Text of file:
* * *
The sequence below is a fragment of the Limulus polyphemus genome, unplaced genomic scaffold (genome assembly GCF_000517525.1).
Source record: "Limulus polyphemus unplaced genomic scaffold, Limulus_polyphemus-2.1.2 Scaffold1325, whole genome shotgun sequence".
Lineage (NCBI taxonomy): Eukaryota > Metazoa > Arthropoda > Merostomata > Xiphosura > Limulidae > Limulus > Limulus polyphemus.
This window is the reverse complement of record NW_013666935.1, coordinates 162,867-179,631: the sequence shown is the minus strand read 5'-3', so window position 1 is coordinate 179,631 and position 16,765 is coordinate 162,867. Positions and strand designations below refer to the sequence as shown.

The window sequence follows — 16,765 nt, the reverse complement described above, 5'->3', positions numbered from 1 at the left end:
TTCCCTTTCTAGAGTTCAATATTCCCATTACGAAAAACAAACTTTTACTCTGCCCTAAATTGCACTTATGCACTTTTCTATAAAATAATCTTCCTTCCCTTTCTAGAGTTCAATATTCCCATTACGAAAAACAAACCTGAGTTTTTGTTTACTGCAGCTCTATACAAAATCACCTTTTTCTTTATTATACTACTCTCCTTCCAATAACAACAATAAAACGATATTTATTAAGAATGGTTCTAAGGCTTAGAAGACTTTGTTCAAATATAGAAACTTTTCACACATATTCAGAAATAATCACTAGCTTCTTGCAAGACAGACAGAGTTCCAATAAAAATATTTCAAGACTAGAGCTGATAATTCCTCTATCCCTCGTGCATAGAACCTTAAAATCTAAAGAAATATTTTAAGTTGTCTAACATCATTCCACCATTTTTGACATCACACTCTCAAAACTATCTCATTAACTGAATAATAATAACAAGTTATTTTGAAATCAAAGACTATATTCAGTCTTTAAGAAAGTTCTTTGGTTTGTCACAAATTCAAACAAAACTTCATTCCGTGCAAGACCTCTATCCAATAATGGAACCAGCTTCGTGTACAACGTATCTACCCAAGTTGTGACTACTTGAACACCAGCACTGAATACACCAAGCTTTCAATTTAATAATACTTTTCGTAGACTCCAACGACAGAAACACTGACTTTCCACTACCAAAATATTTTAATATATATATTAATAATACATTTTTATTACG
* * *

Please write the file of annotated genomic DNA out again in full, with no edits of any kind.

The sequence below is a fragment of the Limulus polyphemus genome, unplaced genomic scaffold (genome assembly GCF_000517525.1).
Source record: "Limulus polyphemus unplaced genomic scaffold, Limulus_polyphemus-2.1.2 Scaffold1325, whole genome shotgun sequence".
Lineage (NCBI taxonomy): Eukaryota > Metazoa > Arthropoda > Merostomata > Xiphosura > Limulidae > Limulus > Limulus polyphemus.
This window is the reverse complement of record NW_013666935.1, coordinates 162,867-179,631: the sequence shown is the minus strand read 5'-3', so window position 1 is coordinate 179,631 and position 16,765 is coordinate 162,867. Positions and strand designations below refer to the sequence as shown.

The window sequence follows — 16,765 nt, the reverse complement described above, 5'->3', positions numbered from 1 at the left end:
TTCCCTTTCTAGAGTTCAATATTCCCATTACGAAAAACAAACTTTTACTCTGCCCTAAATTGCACTTATGCACTTTTCTATAAAATAATCTTCCTTCCCTTTCTAGAGTTCAATATTCCCATTACGAAAAACAAACCTGAGTTTTTGTTTACTGCAGCTCTATACAAAATCACCTTTTTCTTTATTATACTACTCTCCTTCCAATAACAACAATAAAACGATATTTATTAAGAATGGTTCTAAGGCTTAGAAGACTTTGTTCAAATATAGAAACTTTTCACACATATTCAGAAATAATCACTAGCTTCTTGCAAGACAGACAGAGTTCCAATAAAAATATTTCAAGACTAGAGCTGATAATTCCTCTATCCCTCGTGCATAGAACCTTAAAATCTAAAGAAATATTTTAAGTTGTCTAACATCATTCCACCATTTTTGACATCACACTCTCAAAACTATCTCATTAACTGAATAATAATAACAAGTTATTTTGAAATCAAAGACTATATTCAGTCTTTAAGAAAGTTCTTTGGTTTGTCACAAATTCAAACAAAACTTCATTCCGTGCAAGACCTCTATCCAATAATGGAACCAGCTTCGTGTACAACGTATCTACCCAAGTTGTGACTACTTGAACACCAGCACTGAATACACCAAGCTTTCAATTTAATAATACTTTTCGTAGACTCCAACGACAGAAACACTGACTTTCCACTACCAAAATATTTTAATATATATATTAATAATACATTTTTATTACG